Contrary to what David Cameron said during today's PMQs, decarbonising the power sector would actually lead to bills coming down.
David Cameron said during PMQs today that a decarbonisation target would cost every household in Britain at least £120.
Fortunately – or unfortunately for Cam – associate director of IPPR and Left Foot Forward founder Will Straw has looked into this already, and has found Cameron’s claim to be without foundation.
As Straw points out:
“if Britain invests in high levels of gas, as the Treasury seems to prefer, it will inevitably expose consumers to rising and volatile gas prices. Indeed, in a scenario where emissions intensity is only reduced to 200g CO2/kWh as set out in the government’s recent gas generation plan, energy costs could vary by as much as £229 per household by 2030.”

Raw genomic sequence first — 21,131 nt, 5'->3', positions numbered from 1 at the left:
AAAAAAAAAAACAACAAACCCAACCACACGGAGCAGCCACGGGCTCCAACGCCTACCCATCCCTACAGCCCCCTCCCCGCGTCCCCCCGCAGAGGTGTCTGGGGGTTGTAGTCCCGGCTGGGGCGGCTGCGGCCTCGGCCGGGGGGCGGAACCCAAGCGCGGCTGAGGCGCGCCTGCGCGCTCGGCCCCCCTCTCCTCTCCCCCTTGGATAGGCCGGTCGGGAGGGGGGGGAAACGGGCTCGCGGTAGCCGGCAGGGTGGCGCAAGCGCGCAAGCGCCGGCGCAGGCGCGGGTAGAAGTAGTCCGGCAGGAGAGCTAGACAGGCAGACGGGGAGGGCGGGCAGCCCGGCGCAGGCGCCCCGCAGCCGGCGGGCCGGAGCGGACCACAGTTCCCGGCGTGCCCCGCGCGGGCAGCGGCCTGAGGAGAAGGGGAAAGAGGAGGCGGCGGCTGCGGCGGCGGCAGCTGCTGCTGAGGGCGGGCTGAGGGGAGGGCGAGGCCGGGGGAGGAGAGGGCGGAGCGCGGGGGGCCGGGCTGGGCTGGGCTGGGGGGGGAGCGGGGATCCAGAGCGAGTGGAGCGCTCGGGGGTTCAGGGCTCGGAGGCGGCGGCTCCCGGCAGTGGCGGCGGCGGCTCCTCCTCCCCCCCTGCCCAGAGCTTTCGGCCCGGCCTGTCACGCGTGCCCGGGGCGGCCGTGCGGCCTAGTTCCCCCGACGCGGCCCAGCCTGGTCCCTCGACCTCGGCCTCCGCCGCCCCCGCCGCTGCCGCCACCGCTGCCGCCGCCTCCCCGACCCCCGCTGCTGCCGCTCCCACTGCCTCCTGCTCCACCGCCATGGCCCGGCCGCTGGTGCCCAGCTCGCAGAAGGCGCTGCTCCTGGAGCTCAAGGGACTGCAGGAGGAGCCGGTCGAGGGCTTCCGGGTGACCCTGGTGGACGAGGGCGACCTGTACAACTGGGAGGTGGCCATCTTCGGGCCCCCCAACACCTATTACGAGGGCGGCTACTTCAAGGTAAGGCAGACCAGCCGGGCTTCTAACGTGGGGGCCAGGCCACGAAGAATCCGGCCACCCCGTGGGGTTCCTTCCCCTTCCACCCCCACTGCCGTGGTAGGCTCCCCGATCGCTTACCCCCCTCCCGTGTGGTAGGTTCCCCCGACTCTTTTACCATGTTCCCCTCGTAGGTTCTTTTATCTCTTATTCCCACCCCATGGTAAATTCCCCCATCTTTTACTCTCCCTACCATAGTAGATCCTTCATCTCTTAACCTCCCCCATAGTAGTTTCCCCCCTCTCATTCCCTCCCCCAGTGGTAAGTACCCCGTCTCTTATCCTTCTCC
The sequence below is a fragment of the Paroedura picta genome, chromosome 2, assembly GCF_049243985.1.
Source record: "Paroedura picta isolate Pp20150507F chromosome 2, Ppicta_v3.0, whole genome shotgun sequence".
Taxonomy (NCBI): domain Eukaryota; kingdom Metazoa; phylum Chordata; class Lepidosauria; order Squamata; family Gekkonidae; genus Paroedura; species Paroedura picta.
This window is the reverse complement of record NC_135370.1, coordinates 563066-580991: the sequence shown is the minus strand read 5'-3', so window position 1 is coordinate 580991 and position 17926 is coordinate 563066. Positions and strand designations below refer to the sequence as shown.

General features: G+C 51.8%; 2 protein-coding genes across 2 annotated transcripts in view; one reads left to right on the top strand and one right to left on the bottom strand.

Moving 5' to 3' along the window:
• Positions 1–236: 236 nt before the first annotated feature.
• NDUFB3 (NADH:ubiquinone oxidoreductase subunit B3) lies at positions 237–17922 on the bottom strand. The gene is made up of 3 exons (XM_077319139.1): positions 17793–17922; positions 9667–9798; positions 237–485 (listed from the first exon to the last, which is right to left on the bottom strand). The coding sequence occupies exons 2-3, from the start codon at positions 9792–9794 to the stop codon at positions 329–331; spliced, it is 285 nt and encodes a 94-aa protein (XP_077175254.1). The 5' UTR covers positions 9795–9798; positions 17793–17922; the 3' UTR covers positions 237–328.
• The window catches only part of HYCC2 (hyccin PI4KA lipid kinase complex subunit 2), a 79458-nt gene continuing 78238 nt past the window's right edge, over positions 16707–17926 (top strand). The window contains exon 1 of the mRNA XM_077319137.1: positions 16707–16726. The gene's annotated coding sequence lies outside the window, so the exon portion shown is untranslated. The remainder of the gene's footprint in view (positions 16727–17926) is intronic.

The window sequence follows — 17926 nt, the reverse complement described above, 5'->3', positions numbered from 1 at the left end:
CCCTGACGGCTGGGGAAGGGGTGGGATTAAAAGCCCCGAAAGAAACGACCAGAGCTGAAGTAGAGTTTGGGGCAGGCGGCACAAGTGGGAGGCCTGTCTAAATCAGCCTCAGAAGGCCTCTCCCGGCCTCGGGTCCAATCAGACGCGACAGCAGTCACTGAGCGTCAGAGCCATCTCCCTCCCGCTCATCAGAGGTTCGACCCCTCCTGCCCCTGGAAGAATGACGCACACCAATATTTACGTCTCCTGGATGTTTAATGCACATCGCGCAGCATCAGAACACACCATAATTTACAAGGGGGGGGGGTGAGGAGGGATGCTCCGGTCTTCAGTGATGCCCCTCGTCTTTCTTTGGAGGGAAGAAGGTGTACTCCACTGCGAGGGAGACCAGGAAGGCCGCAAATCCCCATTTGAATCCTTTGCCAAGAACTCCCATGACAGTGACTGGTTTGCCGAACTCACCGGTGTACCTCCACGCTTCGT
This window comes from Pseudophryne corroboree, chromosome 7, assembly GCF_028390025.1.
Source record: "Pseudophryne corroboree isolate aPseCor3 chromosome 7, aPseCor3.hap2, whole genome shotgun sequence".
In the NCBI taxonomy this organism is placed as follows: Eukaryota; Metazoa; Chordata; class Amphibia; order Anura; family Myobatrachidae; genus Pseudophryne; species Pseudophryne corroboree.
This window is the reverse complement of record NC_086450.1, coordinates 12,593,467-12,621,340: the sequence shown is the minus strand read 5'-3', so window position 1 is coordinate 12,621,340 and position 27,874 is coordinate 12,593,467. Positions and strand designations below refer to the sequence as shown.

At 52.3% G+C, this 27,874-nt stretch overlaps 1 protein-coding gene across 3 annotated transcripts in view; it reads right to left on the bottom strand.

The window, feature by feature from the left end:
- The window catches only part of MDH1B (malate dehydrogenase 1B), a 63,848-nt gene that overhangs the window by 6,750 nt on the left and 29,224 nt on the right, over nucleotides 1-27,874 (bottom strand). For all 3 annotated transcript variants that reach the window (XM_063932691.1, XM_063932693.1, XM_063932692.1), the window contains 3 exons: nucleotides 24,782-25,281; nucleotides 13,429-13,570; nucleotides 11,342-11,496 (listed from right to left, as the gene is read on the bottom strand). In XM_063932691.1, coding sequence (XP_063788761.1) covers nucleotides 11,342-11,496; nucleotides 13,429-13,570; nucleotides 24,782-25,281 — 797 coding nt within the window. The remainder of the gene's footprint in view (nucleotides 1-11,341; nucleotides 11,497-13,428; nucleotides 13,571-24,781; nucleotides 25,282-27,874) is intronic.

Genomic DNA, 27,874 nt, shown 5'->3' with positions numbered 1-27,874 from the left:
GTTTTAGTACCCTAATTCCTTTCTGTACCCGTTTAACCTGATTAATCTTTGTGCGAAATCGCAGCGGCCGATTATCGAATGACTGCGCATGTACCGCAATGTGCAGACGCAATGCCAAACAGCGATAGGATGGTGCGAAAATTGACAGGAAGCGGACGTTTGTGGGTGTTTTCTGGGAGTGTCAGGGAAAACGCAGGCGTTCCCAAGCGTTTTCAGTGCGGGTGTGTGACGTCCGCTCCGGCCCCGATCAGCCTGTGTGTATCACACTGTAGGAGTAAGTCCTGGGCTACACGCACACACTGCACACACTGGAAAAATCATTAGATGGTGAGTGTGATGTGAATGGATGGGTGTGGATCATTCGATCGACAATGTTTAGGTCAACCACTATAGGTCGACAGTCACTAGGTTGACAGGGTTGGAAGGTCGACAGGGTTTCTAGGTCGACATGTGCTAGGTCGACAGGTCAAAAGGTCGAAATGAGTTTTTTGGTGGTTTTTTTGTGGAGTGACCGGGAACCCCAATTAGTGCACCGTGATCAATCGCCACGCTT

Meanwhile the cost of onshore and offshore wind is actually coming down comparative to gas, as the graph below demonstrates.
In other words, relying on gas and building more gas power stations will actually cost the economy a further £312 million – and up to £478 million if gas prices are higher than expected. This, the IPPR calculates, is the equivalent of £10 to £15 per household.
By contrast, decarbonising the power sector and eliminating polluting gas would mean that energy costs were only likely to vary by around £51 per household.
This would not mean an increase in energy bills, however. On the contrary, it would result in small cost savings – across the economy of at least £163m if gas prices rise in line with expectations.
As Straw adds: “If gas prices are at the upper bound of expectations, the saving from going green could be £249m.”
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